Who Needs the Rock & Roll Hall of Fame?

This past Monday, the new inductees for the Rock ‘n’ Roll Hall of Fame were announced. R.E.M., Van Halen, Patti Smith, Grandmaster Flash, and the Ronettes made this year’s cut.
Before I spend some time analyzing these choices, let’s take a look at the history of the institution, and the problems that have risen in recent years that will only get worse as time passes.
Rolling Stone publisher Jann Wenner and his billionaire buddies had it pretty easy the first few years after the Hall of Fame was established. While they had yet to build a facility to house the memorabilia of the recipients, their choices couldn’t have been easier.
The first year of inductions awarded the pioneers – Elvis, Chuck Berry, James Brown, Buddy Holly, Jerry Lee Lewis, etc. Nobody could argue with these choices, just as there was little dissent with most of the second batch – Bo Diddley, Marvin Gaye, and Muddy Waters, among others.
The next three years were dominated by the mid-60’s British Invasion - The Beatles, Stones, Kinks, and the Who. They were joined by the Beach Boys, Bob Dylan, and a handful of blues and Motown acts.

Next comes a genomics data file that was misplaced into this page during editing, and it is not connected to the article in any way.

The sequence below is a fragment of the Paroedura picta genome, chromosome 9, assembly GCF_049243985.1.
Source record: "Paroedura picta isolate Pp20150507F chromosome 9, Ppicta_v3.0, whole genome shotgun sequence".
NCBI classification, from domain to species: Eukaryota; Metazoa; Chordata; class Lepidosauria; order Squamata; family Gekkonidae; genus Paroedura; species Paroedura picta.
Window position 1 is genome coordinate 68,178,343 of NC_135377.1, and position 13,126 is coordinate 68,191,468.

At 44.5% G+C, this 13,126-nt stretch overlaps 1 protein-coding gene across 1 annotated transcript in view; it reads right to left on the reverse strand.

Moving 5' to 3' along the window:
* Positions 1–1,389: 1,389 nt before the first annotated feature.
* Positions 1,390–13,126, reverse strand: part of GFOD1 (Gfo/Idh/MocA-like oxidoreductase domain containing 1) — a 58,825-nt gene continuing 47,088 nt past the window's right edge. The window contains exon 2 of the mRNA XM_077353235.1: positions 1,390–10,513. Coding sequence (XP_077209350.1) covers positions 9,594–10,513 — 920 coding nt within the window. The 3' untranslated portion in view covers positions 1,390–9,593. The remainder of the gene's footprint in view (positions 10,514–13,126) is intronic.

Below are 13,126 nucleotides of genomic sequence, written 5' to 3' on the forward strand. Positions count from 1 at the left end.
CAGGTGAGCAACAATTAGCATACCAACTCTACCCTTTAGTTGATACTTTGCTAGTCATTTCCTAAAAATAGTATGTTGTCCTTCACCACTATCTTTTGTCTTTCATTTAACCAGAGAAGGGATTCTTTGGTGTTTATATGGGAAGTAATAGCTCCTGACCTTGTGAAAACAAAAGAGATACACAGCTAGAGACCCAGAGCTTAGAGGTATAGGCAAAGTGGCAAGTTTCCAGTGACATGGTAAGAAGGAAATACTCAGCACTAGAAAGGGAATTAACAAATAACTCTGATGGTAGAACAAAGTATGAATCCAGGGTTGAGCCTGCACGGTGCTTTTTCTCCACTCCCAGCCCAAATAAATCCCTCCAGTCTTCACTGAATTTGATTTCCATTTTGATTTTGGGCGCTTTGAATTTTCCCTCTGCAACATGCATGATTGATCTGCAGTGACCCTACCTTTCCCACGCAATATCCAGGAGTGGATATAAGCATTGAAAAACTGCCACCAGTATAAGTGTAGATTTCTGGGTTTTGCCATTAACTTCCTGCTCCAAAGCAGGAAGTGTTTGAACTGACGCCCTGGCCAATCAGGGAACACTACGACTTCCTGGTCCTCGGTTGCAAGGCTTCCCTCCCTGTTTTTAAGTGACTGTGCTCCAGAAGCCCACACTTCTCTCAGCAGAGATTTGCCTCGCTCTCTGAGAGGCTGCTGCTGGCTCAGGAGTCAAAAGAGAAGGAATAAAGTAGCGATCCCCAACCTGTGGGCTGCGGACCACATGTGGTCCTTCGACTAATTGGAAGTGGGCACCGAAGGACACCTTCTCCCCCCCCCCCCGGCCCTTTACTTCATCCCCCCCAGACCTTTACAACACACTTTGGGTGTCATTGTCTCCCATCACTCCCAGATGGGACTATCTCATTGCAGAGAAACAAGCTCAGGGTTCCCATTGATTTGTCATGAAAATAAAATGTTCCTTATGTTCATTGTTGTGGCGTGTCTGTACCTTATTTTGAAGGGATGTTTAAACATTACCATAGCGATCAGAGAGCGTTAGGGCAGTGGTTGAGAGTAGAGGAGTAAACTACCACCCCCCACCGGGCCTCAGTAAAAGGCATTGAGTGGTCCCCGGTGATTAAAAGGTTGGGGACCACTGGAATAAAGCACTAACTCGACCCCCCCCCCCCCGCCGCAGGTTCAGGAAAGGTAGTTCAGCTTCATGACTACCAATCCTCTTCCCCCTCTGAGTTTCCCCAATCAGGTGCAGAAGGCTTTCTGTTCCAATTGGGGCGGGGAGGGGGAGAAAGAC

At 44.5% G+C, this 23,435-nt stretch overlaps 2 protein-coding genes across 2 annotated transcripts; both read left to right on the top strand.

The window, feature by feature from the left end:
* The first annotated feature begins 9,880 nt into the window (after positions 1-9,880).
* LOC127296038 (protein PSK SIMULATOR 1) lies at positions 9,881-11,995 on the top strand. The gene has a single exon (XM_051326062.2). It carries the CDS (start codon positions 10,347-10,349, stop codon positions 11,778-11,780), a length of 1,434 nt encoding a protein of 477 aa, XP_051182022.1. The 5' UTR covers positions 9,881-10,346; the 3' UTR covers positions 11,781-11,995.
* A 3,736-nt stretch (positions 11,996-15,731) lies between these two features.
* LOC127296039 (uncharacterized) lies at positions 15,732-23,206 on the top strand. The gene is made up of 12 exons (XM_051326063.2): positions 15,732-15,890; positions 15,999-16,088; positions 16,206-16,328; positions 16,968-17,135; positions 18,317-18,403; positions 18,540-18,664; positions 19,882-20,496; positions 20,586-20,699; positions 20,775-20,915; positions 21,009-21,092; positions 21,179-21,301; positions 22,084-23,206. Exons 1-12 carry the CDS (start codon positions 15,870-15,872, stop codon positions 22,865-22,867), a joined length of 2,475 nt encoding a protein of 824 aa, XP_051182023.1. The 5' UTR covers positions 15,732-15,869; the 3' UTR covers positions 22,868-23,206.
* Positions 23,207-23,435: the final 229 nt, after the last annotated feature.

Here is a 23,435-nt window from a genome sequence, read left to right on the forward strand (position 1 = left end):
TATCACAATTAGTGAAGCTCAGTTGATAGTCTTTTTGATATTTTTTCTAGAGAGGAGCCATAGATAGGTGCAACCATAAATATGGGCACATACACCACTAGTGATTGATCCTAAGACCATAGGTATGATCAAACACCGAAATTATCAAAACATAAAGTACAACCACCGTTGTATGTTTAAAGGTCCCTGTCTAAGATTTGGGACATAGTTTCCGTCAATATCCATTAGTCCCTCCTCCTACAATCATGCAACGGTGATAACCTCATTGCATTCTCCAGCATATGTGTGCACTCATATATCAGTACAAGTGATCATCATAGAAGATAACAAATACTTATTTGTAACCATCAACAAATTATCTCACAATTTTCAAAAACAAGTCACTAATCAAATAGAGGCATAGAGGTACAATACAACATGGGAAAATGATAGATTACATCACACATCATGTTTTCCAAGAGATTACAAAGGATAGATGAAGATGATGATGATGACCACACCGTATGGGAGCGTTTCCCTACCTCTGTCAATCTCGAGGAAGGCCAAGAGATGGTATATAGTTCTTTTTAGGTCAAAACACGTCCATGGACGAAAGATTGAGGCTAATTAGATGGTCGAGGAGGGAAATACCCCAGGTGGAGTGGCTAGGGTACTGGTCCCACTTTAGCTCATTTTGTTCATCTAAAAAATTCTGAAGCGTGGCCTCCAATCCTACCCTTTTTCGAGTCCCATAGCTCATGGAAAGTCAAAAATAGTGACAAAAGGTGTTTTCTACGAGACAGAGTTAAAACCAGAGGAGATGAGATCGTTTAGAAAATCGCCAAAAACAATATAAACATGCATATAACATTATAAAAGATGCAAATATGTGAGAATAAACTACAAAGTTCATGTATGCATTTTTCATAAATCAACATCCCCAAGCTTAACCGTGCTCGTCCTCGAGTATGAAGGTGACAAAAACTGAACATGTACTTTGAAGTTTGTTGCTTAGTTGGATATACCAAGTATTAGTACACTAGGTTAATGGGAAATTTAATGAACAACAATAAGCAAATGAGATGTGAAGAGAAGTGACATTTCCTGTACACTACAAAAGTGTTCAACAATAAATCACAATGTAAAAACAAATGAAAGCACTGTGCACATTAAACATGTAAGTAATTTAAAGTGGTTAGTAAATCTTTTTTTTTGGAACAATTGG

It was during these years, though, that questionable choices started to creep in. Bobby Darin made some fine music over the years, but his association with rock ‘n’ roll was minimal outside of “Splish Splash”. Ricky Nelson may have been better than what one would expect from a teen idol, but he was no true artist. And over the years seemingly every Motown act that had more than a hit or two somehow were inducted. Please don’t get me started on the (lack of) merits of the Mamas and the Papas!
Still, as the years went on you couldn’t complain about too many of the choices. This was mainly due to the simple fact that there was little gulf between artistic and commercial success. The music business was still a relatively tiny industry, so any artist that earned critical raves also generally sold a few records.